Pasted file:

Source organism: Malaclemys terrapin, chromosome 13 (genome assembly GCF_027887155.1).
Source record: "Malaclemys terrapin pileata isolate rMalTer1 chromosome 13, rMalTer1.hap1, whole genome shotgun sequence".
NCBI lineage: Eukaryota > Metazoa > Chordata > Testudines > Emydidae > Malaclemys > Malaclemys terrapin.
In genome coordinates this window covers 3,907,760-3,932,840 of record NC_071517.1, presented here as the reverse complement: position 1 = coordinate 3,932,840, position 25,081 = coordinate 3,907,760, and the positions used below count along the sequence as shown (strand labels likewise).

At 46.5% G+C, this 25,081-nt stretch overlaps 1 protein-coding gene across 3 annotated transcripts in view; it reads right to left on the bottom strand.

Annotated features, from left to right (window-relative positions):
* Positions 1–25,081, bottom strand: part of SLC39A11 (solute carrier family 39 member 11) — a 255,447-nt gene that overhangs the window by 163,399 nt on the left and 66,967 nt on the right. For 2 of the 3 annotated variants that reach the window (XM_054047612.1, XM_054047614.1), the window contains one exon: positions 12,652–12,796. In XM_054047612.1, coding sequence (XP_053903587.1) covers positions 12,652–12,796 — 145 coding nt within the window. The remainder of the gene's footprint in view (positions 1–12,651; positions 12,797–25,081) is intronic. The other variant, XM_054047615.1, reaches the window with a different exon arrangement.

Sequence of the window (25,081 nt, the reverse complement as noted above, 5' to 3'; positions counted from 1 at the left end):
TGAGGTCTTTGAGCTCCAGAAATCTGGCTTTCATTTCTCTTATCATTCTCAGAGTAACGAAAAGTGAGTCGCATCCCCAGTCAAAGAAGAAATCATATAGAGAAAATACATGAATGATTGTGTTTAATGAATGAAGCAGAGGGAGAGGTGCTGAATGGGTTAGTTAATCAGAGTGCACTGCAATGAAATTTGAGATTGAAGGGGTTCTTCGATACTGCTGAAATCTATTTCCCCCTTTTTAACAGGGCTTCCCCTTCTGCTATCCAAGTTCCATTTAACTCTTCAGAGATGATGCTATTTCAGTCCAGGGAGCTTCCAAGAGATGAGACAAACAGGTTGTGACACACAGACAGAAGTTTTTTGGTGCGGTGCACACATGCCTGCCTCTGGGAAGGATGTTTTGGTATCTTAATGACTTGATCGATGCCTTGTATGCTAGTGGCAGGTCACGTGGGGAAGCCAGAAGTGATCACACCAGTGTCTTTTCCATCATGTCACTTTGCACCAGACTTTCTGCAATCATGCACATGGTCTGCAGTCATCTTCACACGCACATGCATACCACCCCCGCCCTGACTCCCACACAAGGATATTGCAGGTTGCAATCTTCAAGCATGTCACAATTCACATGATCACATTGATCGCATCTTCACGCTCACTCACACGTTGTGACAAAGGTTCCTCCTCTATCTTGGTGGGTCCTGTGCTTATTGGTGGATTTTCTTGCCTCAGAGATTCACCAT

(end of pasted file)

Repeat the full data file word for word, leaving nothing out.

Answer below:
Source organism: Malaclemys terrapin, chromosome 13 (genome assembly GCF_027887155.1).
Source record: "Malaclemys terrapin pileata isolate rMalTer1 chromosome 13, rMalTer1.hap1, whole genome shotgun sequence".
NCBI lineage: Eukaryota > Metazoa > Chordata > Testudines > Emydidae > Malaclemys > Malaclemys terrapin.
In genome coordinates this window covers 3,907,760-3,932,840 of record NC_071517.1, presented here as the reverse complement: position 1 = coordinate 3,932,840, position 25,081 = coordinate 3,907,760, and the positions used below count along the sequence as shown (strand labels likewise).

At 46.5% G+C, this 25,081-nt stretch overlaps 1 protein-coding gene across 3 annotated transcripts in view; it reads right to left on the bottom strand.

Annotated features, from left to right (window-relative positions):
* Positions 1–25,081, bottom strand: part of SLC39A11 (solute carrier family 39 member 11) — a 255,447-nt gene that overhangs the window by 163,399 nt on the left and 66,967 nt on the right. For 2 of the 3 annotated variants that reach the window (XM_054047612.1, XM_054047614.1), the window contains one exon: positions 12,652–12,796. In XM_054047612.1, coding sequence (XP_053903587.1) covers positions 12,652–12,796 — 145 coding nt within the window. The remainder of the gene's footprint in view (positions 1–12,651; positions 12,797–25,081) is intronic. The other variant, XM_054047615.1, reaches the window with a different exon arrangement.

Sequence of the window (25,081 nt, the reverse complement as noted above, 5' to 3'; positions counted from 1 at the left end):
TGAGGTCTTTGAGCTCCAGAAATCTGGCTTTCATTTCTCTTATCATTCTCAGAGTAACGAAAAGTGAGTCGCATCCCCAGTCAAAGAAGAAATCATATAGAGAAAATACATGAATGATTGTGTTTAATGAATGAAGCAGAGGGAGAGGTGCTGAATGGGTTAGTTAATCAGAGTGCACTGCAATGAAATTTGAGATTGAAGGGGTTCTTCGATACTGCTGAAATCTATTTCCCCCTTTTTAACAGGGCTTCCCCTTCTGCTATCCAAGTTCCATTTAACTCTTCAGAGATGATGCTATTTCAGTCCAGGGAGCTTCCAAGAGATGAGACAAACAGGTTGTGACACACAGACAGAAGTTTTTTGGTGCGGTGCACACATGCCTGCCTCTGGGAAGGATGTTTTGGTATCTTAATGACTTGATCGATGCCTTGTATGCTAGTGGCAGGTCACGTGGGGAAGCCAGAAGTGATCACACCAGTGTCTTTTCCATCATGTCACTTTGCACCAGACTTTCTGCAATCATGCACATGGTCTGCAGTCATCTTCACACGCACATGCATACCACCCCCGCCCTGACTCCCACACAAGGATATTGCAGGTTGCAATCTTCAAGCATGTCACAATTCACATGATCACATTGATCGCATCTTCACGCTCACTCACACGTTGTGACAAAGGTTCCTCCTCTATCTTGGTGGGTCCTGTGCTTATTGGTGGATTTTCTTGCCTCAGAGATTCACCAT